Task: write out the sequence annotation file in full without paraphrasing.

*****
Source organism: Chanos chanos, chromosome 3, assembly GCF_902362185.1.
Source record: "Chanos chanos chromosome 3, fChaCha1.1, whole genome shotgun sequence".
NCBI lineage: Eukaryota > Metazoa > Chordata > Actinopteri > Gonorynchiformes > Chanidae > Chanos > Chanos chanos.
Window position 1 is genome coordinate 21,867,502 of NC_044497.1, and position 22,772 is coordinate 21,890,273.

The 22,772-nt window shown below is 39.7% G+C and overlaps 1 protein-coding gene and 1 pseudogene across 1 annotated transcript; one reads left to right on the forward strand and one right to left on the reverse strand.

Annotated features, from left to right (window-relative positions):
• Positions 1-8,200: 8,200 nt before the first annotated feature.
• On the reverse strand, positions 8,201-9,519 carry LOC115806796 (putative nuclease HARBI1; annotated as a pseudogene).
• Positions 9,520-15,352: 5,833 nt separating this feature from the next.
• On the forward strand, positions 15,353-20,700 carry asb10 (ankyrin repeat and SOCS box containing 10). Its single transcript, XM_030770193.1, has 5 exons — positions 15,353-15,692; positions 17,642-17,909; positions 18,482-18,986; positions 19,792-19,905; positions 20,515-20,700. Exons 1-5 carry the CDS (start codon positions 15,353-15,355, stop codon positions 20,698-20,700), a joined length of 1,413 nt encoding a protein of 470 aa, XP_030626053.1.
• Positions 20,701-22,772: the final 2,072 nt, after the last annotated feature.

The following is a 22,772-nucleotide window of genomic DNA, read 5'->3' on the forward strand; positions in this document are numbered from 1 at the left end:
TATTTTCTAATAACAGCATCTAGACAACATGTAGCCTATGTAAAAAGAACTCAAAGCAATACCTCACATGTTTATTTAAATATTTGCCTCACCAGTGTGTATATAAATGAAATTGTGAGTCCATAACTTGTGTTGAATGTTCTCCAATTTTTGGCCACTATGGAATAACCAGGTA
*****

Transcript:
Source organism: Chanos chanos, chromosome 3, assembly GCF_902362185.1.
Source record: "Chanos chanos chromosome 3, fChaCha1.1, whole genome shotgun sequence".
NCBI lineage: Eukaryota > Metazoa > Chordata > Actinopteri > Gonorynchiformes > Chanidae > Chanos > Chanos chanos.
Window position 1 is genome coordinate 21,867,502 of NC_044497.1, and position 22,772 is coordinate 21,890,273.

The 22,772-nt window shown below is 39.7% G+C and overlaps 1 protein-coding gene and 1 pseudogene across 1 annotated transcript; one reads left to right on the forward strand and one right to left on the reverse strand.

Annotated features, from left to right (window-relative positions):
• Positions 1-8,200: 8,200 nt before the first annotated feature.
• On the reverse strand, positions 8,201-9,519 carry LOC115806796 (putative nuclease HARBI1; annotated as a pseudogene).
• Positions 9,520-15,352: 5,833 nt separating this feature from the next.
• On the forward strand, positions 15,353-20,700 carry asb10 (ankyrin repeat and SOCS box containing 10). Its single transcript, XM_030770193.1, has 5 exons — positions 15,353-15,692; positions 17,642-17,909; positions 18,482-18,986; positions 19,792-19,905; positions 20,515-20,700. Exons 1-5 carry the CDS (start codon positions 15,353-15,355, stop codon positions 20,698-20,700), a joined length of 1,413 nt encoding a protein of 470 aa, XP_030626053.1.
• Positions 20,701-22,772: the final 2,072 nt, after the last annotated feature.

The following is a 22,772-nucleotide window of genomic DNA, read 5'->3' on the forward strand; positions in this document are numbered from 1 at the left end:
TATTTTCTAATAACAGCATCTAGACAACATGTAGCCTATGTAAAAAGAACTCAAAGCAATACCTCACATGTTTATTTAAATATTTGCCTCACCAGTGTGTATATAAATGAAATTGTGAGTCCATAACTTGTGTTGAATGTTCTCCAATTTTTGGCCACTATGGAATAACCAGGTA